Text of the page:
With 20 lakes and more than 200 miles of biking and walking trails, this down-to-earth metro area climbed nine spots for affordability this year. No surprise, the Twin Cities scored at the top of the survey for those easy-access parks, where trails even get plowed during the long winters. Voters also commended the cities for their brainy, offbeat locals--which seems to translate into a wealth of affordable, hipster-friendly fun: check out Bryant Lake Bowl's weekly Cheap Date Night (dinner for two, a bottle of wine, and bowling for $28).
Memphis ranked in the top five for the free, omnipresent tunes of street performers. You can also sit down and hear free music at the city's WPA-built Levitt Shell, which has its own historical relevance: Elvis was the opening act here one night in 1954, which many consider the Big Bang of the rock 'n' roll era. Finger-friendly gourmet food is also easy to come by: at Hog & Hominy--named by GQ as one of this year's best U.S. restaurants--you can try the duck sausage with brussels sprouts slaw, or a mortadella corn dog, for under $10 each.
While the Utah city dropped four spots in the survey's affordability category this year, readers still found it to be family-friendly, peaceful, and pleasantly spic-and-span. Like a lot of reasonably priced cities, Salt Lake offers a discount pass on its tourist board website: Connect Pass easily pays for itself by bundling a long list of free meals and attractions, such as tours of Olympic Park or admission to the Natural History Museum of Utah and the Hogle Zoo.
Business travellers will like how this city affects their per diem: according to Zagat, restaurant meals are about $3 cheaper than the national average. You can bring that average down even more if you stick with the city's old-school Tex-Mex--like Ninfa's on Navigation, which claims to be home of the nation's first fajitas (Mama's Tacos al Carbon, $9.99). Hotel values, meanwhile, include Midtown's new La Maison, which starts at $159 a night. The city also scored in the top 10 for its classical music, which can be heard for free at Miller Outdoor Theatre in Hermann Park.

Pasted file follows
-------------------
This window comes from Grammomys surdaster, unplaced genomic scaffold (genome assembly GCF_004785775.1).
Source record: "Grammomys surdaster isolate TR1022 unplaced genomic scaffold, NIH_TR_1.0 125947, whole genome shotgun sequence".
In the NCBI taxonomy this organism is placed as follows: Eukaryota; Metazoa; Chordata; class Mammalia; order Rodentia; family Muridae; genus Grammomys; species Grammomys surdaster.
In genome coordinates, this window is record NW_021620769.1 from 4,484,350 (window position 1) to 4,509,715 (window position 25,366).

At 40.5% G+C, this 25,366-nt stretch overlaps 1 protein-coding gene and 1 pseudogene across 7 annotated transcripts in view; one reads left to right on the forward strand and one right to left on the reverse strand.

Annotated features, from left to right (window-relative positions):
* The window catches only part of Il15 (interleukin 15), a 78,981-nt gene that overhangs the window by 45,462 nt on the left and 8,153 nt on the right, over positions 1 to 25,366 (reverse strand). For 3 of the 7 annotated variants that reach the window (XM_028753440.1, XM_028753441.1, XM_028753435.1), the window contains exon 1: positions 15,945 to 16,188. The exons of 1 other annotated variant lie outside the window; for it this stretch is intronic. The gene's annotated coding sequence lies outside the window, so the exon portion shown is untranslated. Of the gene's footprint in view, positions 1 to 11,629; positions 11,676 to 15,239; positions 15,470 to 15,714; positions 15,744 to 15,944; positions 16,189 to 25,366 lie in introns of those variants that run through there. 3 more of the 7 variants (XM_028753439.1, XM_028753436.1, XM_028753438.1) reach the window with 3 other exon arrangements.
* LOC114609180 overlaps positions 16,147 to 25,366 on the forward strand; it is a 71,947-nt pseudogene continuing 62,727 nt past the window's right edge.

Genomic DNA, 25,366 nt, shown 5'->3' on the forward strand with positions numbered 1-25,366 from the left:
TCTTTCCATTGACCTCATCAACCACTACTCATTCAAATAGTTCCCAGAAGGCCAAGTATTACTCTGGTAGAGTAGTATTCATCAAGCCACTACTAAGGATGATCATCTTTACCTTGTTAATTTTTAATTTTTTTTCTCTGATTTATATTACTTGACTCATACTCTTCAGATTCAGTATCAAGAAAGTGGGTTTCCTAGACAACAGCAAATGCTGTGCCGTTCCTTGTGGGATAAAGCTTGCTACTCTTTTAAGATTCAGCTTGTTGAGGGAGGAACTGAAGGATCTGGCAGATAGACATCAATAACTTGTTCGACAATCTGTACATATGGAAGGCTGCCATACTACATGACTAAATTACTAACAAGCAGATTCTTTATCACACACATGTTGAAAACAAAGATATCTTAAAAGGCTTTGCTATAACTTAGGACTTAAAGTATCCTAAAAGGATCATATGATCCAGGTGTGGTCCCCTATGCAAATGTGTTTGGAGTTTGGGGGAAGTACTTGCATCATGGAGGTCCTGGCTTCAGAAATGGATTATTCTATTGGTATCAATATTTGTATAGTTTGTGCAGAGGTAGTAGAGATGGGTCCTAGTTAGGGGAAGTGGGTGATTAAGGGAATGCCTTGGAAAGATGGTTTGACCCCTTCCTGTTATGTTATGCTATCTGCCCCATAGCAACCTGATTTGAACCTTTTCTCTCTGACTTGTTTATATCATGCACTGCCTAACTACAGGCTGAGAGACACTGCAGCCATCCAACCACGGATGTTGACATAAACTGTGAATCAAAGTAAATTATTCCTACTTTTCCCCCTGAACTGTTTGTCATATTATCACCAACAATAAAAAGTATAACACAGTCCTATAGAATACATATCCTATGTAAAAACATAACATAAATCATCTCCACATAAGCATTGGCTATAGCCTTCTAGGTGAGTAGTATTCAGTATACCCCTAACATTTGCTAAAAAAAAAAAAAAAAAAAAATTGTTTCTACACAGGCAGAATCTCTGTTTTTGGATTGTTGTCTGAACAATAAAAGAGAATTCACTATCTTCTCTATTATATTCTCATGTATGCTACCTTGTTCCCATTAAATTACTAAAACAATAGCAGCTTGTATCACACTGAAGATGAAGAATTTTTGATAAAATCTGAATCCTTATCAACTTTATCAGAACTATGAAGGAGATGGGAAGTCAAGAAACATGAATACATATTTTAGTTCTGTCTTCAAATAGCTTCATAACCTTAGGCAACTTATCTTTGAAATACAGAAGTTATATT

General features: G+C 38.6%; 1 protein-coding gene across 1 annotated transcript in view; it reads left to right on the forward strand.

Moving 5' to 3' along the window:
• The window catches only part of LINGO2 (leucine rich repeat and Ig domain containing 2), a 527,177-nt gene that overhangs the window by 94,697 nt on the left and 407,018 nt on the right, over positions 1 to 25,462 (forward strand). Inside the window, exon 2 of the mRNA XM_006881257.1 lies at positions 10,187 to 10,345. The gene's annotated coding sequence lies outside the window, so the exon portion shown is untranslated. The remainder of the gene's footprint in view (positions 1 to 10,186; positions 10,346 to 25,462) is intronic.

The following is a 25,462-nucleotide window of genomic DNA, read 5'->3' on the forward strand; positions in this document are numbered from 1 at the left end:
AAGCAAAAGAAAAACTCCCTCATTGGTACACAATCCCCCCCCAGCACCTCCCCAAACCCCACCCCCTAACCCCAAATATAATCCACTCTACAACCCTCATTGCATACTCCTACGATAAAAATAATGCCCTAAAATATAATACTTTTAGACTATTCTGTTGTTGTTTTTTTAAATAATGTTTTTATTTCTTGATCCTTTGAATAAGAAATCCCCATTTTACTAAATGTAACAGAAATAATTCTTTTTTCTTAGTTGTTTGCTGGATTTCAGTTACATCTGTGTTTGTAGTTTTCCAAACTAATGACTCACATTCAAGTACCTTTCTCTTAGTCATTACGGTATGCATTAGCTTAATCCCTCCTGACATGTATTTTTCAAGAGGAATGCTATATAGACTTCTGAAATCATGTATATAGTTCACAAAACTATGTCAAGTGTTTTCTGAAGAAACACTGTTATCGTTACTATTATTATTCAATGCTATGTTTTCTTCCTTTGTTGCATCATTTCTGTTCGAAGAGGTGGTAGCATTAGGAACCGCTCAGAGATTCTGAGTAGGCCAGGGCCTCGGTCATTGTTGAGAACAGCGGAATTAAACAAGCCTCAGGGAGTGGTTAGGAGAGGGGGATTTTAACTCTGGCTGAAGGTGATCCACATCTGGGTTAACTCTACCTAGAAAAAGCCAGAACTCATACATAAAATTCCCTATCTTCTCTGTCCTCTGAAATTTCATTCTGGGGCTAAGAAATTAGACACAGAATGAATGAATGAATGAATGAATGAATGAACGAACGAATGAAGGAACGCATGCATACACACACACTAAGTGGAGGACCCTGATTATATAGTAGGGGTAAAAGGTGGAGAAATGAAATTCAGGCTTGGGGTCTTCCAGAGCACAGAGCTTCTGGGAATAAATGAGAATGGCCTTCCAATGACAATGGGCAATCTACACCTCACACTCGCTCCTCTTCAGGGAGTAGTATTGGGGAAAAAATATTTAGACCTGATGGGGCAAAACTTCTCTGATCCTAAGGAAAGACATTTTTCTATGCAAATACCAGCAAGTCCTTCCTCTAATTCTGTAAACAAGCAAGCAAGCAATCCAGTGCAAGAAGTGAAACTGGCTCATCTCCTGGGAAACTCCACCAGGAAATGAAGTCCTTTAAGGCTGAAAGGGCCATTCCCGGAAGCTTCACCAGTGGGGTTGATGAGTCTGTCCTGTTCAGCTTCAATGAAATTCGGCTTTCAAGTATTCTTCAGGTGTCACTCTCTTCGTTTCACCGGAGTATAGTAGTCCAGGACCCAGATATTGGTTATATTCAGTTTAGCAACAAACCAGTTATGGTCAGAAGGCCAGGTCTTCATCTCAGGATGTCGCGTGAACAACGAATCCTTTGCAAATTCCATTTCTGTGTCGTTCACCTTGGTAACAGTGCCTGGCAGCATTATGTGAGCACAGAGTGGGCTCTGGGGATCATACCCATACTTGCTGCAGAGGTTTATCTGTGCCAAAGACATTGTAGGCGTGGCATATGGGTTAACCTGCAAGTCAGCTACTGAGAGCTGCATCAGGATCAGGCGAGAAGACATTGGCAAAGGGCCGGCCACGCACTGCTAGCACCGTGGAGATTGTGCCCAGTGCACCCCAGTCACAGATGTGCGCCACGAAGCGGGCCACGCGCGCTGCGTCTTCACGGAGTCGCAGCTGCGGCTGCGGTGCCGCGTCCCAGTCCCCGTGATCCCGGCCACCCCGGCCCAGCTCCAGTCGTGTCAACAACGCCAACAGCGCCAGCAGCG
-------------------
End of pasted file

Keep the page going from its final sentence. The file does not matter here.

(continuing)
This southern town may have strolled into the affordable top 10 using its pedestrian-friendly charm. Voters appreciate the portable happy hours (thanks to open-container laws) and the rich history, which you can access with walking-tour apps such as Historic Savannah and Haunted Savannah ($2.99 each). You could also call it a history tour when you check out the city's top-ranked frozen desserts at Leopold's Ice Cream parlor (est. 1919). The downtown institution sells old-fashioned sodas and rum bisque, lemon custard, and tutti-frutti ice cream.
Many of the Texas capital's diversions are geared toward local college students and young techie types. Among the best food trucks, for instance, is Gourdough's on South Lamar, which may finally legitimise the doughnut as a complete meal: its Boss Hog doughnut ($5.50) is topped with pulled pork, potato salad, and honey BBQ sauce. Meanwhile, one of the most classic, all-ages Austin experiences costs just $3: taking a dip in Barton Springs in Zilker Park; it's great for some free and colourful people-watching.
The diverse Rhode Island capital is the only northeastern city to make the budget-friendly top 10 this year, perhaps thanks to its crowd-pleasing dining, arts, and theatre scenes. No-cover-charge events are especially common in summer: on the third Thursday of the month, for instance, you can take part in the free Gallery Nights, which feature free rides on an Art Bus. In summertime, it's also free to stroll through the WaterFire displays, evening bonfires that line the city's rivers.